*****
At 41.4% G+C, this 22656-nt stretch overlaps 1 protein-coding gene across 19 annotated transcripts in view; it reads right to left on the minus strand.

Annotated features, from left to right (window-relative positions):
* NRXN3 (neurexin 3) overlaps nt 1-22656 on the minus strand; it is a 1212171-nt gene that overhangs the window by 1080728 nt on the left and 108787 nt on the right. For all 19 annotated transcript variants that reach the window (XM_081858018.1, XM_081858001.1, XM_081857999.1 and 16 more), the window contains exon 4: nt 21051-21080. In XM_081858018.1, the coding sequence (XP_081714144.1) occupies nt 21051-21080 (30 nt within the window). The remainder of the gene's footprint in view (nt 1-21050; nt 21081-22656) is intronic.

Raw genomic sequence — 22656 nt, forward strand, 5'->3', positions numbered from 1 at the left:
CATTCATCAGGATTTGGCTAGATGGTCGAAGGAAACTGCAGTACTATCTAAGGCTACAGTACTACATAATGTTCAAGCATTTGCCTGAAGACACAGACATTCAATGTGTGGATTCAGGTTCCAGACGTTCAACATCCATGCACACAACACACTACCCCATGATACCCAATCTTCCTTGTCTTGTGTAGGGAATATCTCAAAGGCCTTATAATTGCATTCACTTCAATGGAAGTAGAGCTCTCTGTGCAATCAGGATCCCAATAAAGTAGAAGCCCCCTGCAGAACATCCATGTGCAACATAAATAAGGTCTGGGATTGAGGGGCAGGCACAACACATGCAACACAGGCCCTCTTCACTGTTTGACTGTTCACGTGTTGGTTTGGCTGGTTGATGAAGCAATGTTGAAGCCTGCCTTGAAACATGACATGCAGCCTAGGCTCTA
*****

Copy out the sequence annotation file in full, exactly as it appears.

At 41.4% G+C, this 22656-nt stretch overlaps 1 protein-coding gene across 19 annotated transcripts in view; it reads right to left on the minus strand.

Annotated features, from left to right (window-relative positions):
* NRXN3 (neurexin 3) overlaps nt 1-22656 on the minus strand; it is a 1212171-nt gene that overhangs the window by 1080728 nt on the left and 108787 nt on the right. For all 19 annotated transcript variants that reach the window (XM_081858018.1, XM_081858001.1, XM_081857999.1 and 16 more), the window contains exon 4: nt 21051-21080. In XM_081858018.1, the coding sequence (XP_081714144.1) occupies nt 21051-21080 (30 nt within the window). The remainder of the gene's footprint in view (nt 1-21050; nt 21081-22656) is intronic.

Raw genomic sequence — 22656 nt, forward strand, 5'->3', positions numbered from 1 at the left:
CATTCATCAGGATTTGGCTAGATGGTCGAAGGAAACTGCAGTACTATCTAAGGCTACAGTACTACATAATGTTCAAGCATTTGCCTGAAGACACAGACATTCAATGTGTGGATTCAGGTTCCAGACGTTCAACATCCATGCACACAACACACTACCCCATGATACCCAATCTTCCTTGTCTTGTGTAGGGAATATCTCAAAGGCCTTATAATTGCATTCACTTCAATGGAAGTAGAGCTCTCTGTGCAATCAGGATCCCAATAAAGTAGAAGCCCCCTGCAGAACATCCATGTGCAACATAAATAAGGTCTGGGATTGAGGGGCAGGCACAACACATGCAACACAGGCCCTCTTCACTGTTTGACTGTTCACGTGTTGGTTTGGCTGGTTGATGAAGCAATGTTGAAGCCTGCCTTGAAACATGACATGCAGCCTAGGCTCTA